Chardale Dotson Irvine
Chardale Dotson Irvine (1961-2015) died in Florence, Arizona at age 54 due to complications from Myalgic Encephalomyelitis.
Life[edit | edit source]
Chardale was the wife of Walter Irvine III and mother of three children, Adam, Matt, and Kaycee Mackley, two step children, Amanda Falso and Walter Irvine IV, and seven grandchildren. She was a traveler at heart and the last 5 years of her life was able to travel with her husband, Walter, around the country.
Illness[edit | edit source]
Chardale was ill nearly 20 years and suffered brain damage due to untreated Myalgic Encephalomyelitis and the many incorrect medications given her.
Death[edit | edit source]
Chardale left a Last Will and Testament video. She gives her last statements as to the path she felt forced to take due to severe chronic illness and brain damage and the fact she could not get help from her insurance company.
Legacy[edit | edit source]
Kaycee Mackley has launched a Crowdrise campaign to honor her mother, Chardale (Dotson) Irvine, whose hard-fought battle with ME/CFS ended earlier this year. “I watched this illness slowly take my mother’s life, which ended Feb. 22, 2015 after suffering for over 20 years,” says Kaycee. “Since her death, I have struggled to find a way to honor her life.”
Daughter Launches Crowdrise Campaign to Honor Mother[edit | edit source]
Crowdrise campaign Kaycee Mackley has launched a Crowdrise campaign to honor her mother, Chardale (Dotson) Irvine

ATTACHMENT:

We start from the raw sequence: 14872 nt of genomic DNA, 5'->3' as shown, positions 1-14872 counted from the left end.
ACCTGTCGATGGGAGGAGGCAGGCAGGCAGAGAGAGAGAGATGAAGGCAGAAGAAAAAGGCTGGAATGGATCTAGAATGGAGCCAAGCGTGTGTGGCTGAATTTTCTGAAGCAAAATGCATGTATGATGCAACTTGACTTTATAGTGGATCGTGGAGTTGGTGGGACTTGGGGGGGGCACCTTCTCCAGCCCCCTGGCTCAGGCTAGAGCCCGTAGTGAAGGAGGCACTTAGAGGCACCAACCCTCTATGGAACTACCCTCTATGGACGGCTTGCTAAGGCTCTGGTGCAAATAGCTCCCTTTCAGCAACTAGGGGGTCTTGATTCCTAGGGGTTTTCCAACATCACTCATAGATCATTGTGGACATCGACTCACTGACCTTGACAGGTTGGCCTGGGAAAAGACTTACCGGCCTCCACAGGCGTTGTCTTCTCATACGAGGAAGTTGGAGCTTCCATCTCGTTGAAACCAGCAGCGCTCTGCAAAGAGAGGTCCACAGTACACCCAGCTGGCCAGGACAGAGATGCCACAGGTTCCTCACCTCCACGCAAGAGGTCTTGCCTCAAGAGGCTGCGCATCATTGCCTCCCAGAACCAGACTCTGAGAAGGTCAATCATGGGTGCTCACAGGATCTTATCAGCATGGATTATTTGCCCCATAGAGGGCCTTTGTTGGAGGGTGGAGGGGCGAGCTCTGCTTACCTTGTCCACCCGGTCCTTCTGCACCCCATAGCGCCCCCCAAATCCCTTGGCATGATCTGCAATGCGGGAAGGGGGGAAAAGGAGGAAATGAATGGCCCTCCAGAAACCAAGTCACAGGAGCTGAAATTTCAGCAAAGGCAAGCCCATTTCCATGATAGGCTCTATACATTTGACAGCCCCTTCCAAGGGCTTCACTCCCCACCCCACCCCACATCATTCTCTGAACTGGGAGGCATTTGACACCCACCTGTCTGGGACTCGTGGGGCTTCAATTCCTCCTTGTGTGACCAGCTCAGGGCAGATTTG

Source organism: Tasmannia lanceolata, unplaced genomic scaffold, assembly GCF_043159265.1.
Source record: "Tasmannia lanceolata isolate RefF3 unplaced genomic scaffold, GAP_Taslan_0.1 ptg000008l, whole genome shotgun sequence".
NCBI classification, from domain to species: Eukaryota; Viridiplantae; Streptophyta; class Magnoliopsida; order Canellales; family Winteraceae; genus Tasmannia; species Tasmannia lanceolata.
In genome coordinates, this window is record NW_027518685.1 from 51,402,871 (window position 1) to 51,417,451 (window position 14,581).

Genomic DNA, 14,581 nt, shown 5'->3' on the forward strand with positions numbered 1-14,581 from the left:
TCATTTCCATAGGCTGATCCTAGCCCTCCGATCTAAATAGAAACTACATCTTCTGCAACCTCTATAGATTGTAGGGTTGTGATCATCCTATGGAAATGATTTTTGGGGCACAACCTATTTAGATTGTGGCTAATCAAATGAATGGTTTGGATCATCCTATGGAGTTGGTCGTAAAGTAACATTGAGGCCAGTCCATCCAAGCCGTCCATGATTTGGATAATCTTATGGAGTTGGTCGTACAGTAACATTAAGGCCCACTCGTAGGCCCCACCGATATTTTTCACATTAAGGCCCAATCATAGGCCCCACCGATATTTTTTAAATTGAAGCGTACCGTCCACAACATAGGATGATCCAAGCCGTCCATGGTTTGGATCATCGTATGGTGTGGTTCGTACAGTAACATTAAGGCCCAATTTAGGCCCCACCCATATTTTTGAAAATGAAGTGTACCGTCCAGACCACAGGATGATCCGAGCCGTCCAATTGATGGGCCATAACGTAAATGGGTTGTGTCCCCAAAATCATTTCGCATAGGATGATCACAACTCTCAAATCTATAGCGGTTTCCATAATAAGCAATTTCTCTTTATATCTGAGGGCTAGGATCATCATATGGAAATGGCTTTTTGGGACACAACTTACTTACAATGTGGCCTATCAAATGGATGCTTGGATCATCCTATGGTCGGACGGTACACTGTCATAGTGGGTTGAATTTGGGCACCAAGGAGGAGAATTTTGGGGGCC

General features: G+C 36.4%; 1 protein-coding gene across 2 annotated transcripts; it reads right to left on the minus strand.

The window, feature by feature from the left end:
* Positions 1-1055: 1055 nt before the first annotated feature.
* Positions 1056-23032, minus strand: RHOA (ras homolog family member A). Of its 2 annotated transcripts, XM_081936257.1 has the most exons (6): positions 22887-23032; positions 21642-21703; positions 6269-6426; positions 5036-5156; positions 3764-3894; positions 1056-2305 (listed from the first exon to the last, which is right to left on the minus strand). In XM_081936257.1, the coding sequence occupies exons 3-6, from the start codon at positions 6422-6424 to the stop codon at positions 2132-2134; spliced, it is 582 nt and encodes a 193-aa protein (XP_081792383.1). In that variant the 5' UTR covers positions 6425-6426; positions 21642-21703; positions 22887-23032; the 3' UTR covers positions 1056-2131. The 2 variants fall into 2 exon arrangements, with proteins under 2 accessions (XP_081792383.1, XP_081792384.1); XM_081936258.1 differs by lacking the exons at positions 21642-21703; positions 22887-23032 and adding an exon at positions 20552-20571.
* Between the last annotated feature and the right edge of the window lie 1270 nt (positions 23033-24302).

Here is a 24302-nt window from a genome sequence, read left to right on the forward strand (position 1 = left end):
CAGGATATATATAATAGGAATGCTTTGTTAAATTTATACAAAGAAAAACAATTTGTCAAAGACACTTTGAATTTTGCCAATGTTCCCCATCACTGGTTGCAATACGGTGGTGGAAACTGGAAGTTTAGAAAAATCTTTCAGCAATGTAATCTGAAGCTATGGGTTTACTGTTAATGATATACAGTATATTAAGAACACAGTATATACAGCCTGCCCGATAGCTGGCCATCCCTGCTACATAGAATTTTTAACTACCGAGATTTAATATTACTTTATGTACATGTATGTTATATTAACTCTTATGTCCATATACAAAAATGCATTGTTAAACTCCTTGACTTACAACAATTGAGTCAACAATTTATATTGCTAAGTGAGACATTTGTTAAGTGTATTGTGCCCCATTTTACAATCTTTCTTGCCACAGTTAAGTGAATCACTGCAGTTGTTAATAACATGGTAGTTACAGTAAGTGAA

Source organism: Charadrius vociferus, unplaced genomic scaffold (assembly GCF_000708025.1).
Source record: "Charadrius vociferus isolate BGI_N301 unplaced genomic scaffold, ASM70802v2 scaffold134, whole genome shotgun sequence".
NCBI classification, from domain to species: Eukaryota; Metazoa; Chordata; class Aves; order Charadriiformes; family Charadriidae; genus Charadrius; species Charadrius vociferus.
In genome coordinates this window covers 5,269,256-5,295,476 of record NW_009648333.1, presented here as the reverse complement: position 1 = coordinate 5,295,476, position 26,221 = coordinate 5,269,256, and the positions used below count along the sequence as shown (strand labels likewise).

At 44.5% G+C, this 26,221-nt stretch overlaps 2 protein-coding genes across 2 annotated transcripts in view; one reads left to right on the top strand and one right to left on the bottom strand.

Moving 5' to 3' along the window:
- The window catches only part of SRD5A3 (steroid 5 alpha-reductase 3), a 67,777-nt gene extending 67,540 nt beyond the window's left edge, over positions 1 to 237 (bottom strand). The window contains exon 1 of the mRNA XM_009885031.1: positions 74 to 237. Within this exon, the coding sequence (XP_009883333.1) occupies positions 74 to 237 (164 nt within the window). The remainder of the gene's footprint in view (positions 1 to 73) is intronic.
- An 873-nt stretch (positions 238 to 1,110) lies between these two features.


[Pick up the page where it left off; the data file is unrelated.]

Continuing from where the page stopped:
Videos[edit | edit source]
- Chardale Dotson Irvine Last Will and Testament video YouTube Video Posted by Walt Irvine
- Tribute to Chardale Dotson by Carol Head, President of the Solve ME/CFS Initiative
Online presence[edit | edit source]
See also[edit | edit source]
References[edit | edit source]
myalgic encephalomyelitis (M.E.) - A disease often marked by neurological symptoms, but fatigue is sometimes a symptom as well. Some diagnostic criteria distinguish it from chronic fatigue syndrome, while other diagnostic criteria consider it to be a synonym for chronic fatigue syndrome. A defining characteristic of ME is post-exertional malaise (PEM), or post-exertional neuroimmune exhaustion (PENE), which is a notable exacerbation of symptoms brought on by small exertions. PEM can last for days or weeks. Symptoms can include cognitive impairments, muscle pain (myalgia), trouble remaining upright (orthostatic intolerance), sleep abnormalities, and gastro-intestinal impairments, among others. An estimated 25% of those suffering from ME are housebound or bedbound. The World Health Organization (WHO) classifies ME as a neurological disease.